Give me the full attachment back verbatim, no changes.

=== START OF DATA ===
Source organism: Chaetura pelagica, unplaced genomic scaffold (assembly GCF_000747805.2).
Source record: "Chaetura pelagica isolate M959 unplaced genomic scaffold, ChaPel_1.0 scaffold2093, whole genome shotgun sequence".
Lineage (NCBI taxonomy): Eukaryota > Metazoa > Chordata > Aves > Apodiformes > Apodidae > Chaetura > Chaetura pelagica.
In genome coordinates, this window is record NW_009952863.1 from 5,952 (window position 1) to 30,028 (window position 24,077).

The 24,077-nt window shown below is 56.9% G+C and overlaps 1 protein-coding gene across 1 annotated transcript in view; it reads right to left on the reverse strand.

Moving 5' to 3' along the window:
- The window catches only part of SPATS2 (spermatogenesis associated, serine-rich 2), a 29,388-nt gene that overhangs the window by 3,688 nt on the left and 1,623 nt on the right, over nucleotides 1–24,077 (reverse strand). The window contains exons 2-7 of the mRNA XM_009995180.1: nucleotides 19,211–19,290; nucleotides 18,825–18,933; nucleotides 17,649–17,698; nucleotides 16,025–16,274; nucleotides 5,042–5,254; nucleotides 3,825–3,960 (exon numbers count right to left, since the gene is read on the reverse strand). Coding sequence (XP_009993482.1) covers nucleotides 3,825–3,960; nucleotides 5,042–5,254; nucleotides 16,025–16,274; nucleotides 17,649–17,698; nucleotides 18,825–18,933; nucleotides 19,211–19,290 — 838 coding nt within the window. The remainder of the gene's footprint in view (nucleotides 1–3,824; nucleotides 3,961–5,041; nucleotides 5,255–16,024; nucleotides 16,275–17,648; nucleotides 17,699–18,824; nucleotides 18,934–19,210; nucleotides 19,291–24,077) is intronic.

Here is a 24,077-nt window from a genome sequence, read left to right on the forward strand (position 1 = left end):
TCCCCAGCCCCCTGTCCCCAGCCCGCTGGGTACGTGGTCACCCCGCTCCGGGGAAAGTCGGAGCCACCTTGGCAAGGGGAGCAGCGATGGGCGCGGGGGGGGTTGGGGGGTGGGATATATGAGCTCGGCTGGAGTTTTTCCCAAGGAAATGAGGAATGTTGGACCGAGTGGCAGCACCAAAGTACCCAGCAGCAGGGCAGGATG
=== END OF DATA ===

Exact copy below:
Source organism: Chaetura pelagica, unplaced genomic scaffold (assembly GCF_000747805.2).
Source record: "Chaetura pelagica isolate M959 unplaced genomic scaffold, ChaPel_1.0 scaffold2093, whole genome shotgun sequence".
Lineage (NCBI taxonomy): Eukaryota > Metazoa > Chordata > Aves > Apodiformes > Apodidae > Chaetura > Chaetura pelagica.
In genome coordinates, this window is record NW_009952863.1 from 5,952 (window position 1) to 30,028 (window position 24,077).

The 24,077-nt window shown below is 56.9% G+C and overlaps 1 protein-coding gene across 1 annotated transcript in view; it reads right to left on the reverse strand.

Moving 5' to 3' along the window:
- The window catches only part of SPATS2 (spermatogenesis associated, serine-rich 2), a 29,388-nt gene that overhangs the window by 3,688 nt on the left and 1,623 nt on the right, over nucleotides 1–24,077 (reverse strand). The window contains exons 2-7 of the mRNA XM_009995180.1: nucleotides 19,211–19,290; nucleotides 18,825–18,933; nucleotides 17,649–17,698; nucleotides 16,025–16,274; nucleotides 5,042–5,254; nucleotides 3,825–3,960 (exon numbers count right to left, since the gene is read on the reverse strand). Coding sequence (XP_009993482.1) covers nucleotides 3,825–3,960; nucleotides 5,042–5,254; nucleotides 16,025–16,274; nucleotides 17,649–17,698; nucleotides 18,825–18,933; nucleotides 19,211–19,290 — 838 coding nt within the window. The remainder of the gene's footprint in view (nucleotides 1–3,824; nucleotides 3,961–5,041; nucleotides 5,255–16,024; nucleotides 16,275–17,648; nucleotides 17,699–18,824; nucleotides 18,934–19,210; nucleotides 19,291–24,077) is intronic.

Here is a 24,077-nt window from a genome sequence, read left to right on the forward strand (position 1 = left end):
TCCCCAGCCCCCTGTCCCCAGCCCGCTGGGTACGTGGTCACCCCGCTCCGGGGAAAGTCGGAGCCACCTTGGCAAGGGGAGCAGCGATGGGCGCGGGGGGGGTTGGGGGGTGGGATATATGAGCTCGGCTGGAGTTTTTCCCAAGGAAATGAGGAATGTTGGACCGAGTGGCAGCACCAAAGTACCCAGCAGCAGGGCAGGATG